If you want to know who really controls Alphabet Inc. (NASDAQ:GOOG.L), then you'll have to look at the makeup of its share registry. Institutions often own shares in more established companies, while it's not unusual to see insiders own a fair bit of smaller companies. Warren Buffett said that he likes 'a business with enduring competitive advantages that is run by able and owner-oriented people'. So it's nice to see some insider ownership, because it may suggest that management is owner-oriented.
Alphabet is a pretty big company. It has a market capitalization of US$829b. Normally institutions would own a significant portion of a company this size. Our analysis of the ownership of the company, below, shows that institutional investors have bought into the company. Let's take a closer look to see what the different types of shareholder can tell us about GOOG.L.
What Does The Institutional Ownership Tell Us About Alphabet?
Many institutions measure their performance against an index that approximates the local market. So they usually pay more attention to companies that are included in major indices.
Alphabet already has institutions on the share registry. Indeed, they own 70% of the company. This can indicate that the company has a certain degree of credibility in the investment community. However, it is best to be wary of relying on the supposed validation that comes with institutional investors. They too, get it wrong sometimes. If multiple institutions change their view on a stock at the same time, you could see the share price drop fast. It's therefore worth looking at Alphabet's earnings history, below. Of course, the future is what really matters.
Investors should note that institutions actually own more than half the company, so they can collectively wield significant power. Hedge funds don't have many shares in Alphabet. There are a reasonable number of analysts covering the stock, so it might be useful to find out their aggregate view on the future.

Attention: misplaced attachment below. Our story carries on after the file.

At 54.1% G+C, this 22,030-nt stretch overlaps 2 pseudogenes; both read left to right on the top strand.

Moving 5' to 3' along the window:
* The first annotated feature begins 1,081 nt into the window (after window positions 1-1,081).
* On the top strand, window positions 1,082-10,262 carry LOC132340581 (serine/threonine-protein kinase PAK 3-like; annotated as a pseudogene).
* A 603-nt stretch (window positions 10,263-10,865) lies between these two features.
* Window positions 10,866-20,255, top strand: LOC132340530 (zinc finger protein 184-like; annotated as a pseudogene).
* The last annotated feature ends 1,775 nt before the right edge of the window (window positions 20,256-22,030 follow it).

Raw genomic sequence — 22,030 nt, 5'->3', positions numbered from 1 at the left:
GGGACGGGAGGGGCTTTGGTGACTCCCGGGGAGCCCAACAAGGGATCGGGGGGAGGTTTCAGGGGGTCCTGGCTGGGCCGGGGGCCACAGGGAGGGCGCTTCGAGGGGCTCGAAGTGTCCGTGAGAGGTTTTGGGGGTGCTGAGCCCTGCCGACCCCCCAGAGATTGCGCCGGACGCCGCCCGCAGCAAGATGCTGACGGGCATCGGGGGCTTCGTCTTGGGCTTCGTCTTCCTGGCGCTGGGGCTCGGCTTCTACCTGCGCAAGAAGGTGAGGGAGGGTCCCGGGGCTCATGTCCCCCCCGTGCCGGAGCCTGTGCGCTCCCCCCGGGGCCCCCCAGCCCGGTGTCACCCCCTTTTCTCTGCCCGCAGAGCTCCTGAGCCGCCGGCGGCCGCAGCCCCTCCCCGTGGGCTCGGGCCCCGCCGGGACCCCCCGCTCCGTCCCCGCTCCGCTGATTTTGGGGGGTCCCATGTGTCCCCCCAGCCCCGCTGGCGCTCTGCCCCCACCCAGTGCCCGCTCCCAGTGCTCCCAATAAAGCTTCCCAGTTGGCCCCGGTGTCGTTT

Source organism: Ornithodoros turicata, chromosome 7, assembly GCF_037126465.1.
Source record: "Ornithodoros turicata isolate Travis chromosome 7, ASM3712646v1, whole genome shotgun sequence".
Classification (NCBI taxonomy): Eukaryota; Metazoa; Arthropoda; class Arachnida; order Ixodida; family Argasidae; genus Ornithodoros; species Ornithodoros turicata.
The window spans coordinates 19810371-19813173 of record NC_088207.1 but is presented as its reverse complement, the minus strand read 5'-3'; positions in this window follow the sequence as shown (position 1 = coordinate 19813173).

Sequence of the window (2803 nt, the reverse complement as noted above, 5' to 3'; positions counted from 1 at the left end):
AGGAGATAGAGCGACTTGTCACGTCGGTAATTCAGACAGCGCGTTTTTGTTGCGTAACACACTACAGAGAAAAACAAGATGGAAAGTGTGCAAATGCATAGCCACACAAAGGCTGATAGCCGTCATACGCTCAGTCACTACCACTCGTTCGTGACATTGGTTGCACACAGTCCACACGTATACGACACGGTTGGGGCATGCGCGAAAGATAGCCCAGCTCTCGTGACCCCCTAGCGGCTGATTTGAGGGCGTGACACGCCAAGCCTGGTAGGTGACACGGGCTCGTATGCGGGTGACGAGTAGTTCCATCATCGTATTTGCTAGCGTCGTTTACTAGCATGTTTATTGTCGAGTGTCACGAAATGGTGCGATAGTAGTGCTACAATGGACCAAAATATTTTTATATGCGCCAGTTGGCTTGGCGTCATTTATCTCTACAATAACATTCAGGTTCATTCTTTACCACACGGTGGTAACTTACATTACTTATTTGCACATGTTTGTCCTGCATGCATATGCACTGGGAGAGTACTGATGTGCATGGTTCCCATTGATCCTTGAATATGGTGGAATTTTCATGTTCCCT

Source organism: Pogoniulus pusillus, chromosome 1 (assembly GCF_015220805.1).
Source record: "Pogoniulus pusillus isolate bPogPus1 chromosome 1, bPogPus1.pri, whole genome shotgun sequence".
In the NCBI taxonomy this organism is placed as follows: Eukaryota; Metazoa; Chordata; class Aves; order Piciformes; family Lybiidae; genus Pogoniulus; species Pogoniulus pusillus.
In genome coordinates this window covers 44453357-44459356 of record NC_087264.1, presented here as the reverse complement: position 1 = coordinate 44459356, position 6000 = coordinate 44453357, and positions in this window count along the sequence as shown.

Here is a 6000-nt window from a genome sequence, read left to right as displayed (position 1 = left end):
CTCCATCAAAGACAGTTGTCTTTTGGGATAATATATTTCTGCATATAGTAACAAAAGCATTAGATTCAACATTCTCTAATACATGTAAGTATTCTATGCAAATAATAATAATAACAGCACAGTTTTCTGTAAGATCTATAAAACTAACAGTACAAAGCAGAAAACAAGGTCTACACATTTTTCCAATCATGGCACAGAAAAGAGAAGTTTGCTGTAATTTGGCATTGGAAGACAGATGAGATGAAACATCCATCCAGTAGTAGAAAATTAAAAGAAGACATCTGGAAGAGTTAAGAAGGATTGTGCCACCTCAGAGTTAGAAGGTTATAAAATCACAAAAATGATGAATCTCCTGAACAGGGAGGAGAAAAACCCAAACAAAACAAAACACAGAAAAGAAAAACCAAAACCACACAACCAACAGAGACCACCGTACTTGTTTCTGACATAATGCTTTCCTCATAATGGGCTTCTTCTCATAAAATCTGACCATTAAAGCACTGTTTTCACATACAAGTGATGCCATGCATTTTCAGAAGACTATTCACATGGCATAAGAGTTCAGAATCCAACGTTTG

Insider Ownership Of Alphabet
The definition of company insiders can be subjective, and does vary between jurisdictions. Our data reflects individual insiders, capturing board members at the very least. Management ultimately answers to the board. However, it is not uncommon for managers to be executive board members, especially if they are a founder or the CEO.
Most consider insider ownership a positive because it can indicate the board is well aligned with other shareholders. However, on some occasions too much power is concentrated within this group.
Our most recent data indicates that insiders own a reasonable proportion of Alphabet Inc.. Insiders own US$100b worth of shares in the US$829b company. That's quite meaningful. Most would say this shows a good degree of alignment with shareholders, especially in a company of this size. You can click here to see if those insiders have been buying or selling.
General Public Ownership
The general public, with a 17% stake in the company, will not easily be ignored. While this size of ownership may not be enough to sway a policy decision in their favour, they can still make a collective impact on company policies.
It's always worth thinking about the different groups who own shares in a company. But to understand Alphabet better, we need to consider many other factors.
I like to dive deeper into how a company has performed in the past. You can find historic revenue and earnings in this detailed graph.
Ultimately the future is most important. You can access this free report on analyst forecasts for the company.
NB: Figures in this article are calculated using data from the last twelve months, which refer to the 12-month period ending on the last date of the month the financial statement is dated. This may not be consistent with full year annual report figures.
We aim to bring you long-term focused research analysis driven by fundamental data. Note that our analysis may not factor in the latest price-sensitive company announcements or qualitative material.
If you spot an error that warrants correction, please contact the editor at firstname.lastname@example.org. This article by Simply Wall St is general in nature. It does not constitute a recommendation to buy or sell any stock, and does not take account of your objectives, or your financial situation. Simply Wall St has no position in the stocks mentioned. Thank you for reading.